Wikis are, I believe, better than mailing lists to facilitate online asynchronous discussion and collaboration. Here's why.
Wikis are pull technologies; email is push tech.
Some people just don't like pull technologies.
An archived email posting containing an error makes the error permanent.
In a wiki, any error can be directly fixed, noted, and leave a trace allowing interested users to see both the error and correction.
In mailing lists, one can at best link to an obscure URL manually to relate one posting to another.
In wikis, any contributor can directly and easily link to other topics and sources of information – more easily than can be done in mailing lists.
It is hard to search email archives because they are not easily categorised or indexed or marked up to facilitate browsing or searching by future users.
Wikis are far more easily categorised, indexed, and marked up for search/browse purposes.
How many people actually look through the archives of mailing lists for useful information?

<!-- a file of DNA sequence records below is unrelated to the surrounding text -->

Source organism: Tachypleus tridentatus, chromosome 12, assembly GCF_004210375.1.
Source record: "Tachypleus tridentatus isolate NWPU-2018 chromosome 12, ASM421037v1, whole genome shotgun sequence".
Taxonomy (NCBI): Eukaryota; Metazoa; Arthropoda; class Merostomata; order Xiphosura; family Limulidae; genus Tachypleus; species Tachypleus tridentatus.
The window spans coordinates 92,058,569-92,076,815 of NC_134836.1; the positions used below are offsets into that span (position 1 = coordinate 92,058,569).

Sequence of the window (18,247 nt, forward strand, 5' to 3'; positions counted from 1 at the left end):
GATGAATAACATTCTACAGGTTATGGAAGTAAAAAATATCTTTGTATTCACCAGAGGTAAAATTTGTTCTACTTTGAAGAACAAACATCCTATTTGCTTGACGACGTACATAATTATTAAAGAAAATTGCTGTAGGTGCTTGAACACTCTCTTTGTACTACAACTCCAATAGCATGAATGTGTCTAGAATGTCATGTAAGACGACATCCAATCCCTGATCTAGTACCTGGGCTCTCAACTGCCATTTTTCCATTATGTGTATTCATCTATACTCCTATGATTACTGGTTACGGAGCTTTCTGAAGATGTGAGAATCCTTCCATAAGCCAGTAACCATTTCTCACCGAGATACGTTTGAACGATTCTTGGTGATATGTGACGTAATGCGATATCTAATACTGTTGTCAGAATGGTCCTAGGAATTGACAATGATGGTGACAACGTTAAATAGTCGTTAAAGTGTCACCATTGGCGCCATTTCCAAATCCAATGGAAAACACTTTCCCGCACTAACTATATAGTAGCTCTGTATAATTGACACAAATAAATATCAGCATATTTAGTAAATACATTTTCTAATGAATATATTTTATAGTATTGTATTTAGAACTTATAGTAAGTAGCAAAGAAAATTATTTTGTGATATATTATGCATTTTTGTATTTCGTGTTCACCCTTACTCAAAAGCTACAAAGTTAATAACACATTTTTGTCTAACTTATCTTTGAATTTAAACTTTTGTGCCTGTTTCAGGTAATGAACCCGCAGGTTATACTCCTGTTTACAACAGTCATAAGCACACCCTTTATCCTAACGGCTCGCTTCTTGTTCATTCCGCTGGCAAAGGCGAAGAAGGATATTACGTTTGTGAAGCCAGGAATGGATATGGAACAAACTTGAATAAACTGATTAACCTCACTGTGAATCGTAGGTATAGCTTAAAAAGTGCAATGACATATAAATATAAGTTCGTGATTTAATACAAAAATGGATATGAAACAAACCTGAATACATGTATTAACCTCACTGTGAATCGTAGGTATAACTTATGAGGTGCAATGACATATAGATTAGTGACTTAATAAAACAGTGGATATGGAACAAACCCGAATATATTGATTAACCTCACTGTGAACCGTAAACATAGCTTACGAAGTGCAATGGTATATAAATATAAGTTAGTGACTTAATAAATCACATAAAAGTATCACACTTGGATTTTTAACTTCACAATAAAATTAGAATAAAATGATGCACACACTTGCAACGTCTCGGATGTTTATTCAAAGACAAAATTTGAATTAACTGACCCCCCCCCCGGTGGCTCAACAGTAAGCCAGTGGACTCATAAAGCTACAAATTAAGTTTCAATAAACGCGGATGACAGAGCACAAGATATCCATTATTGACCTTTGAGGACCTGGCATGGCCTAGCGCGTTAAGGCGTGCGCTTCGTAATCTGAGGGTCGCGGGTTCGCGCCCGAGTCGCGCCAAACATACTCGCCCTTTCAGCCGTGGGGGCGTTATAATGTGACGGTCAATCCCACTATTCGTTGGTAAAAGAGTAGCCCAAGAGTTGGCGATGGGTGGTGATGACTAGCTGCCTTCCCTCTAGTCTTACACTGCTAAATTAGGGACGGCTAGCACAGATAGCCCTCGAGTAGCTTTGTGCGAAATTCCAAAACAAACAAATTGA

How many refer back to email archives for background material before posting a message?
How many people search archives for reference and research purposes?
Email archives are infrequently used, even though they can have lots of great information.
Wikis allow for refactoring discussions into documents so that important information – once developed via collaborative discussion – can be preserved in a narrative form better suited to use by third-party readers.
Email-based discussions can sometimes be pushed so fast that people do not have time to respond.
In a wiki, every contribution is permanent and always “present”.
A popular practice on email lists is to post a request for information, which the requester will then summarise and report to the list.
In a wiki, a request can be made as simply as creating a new topic for the request.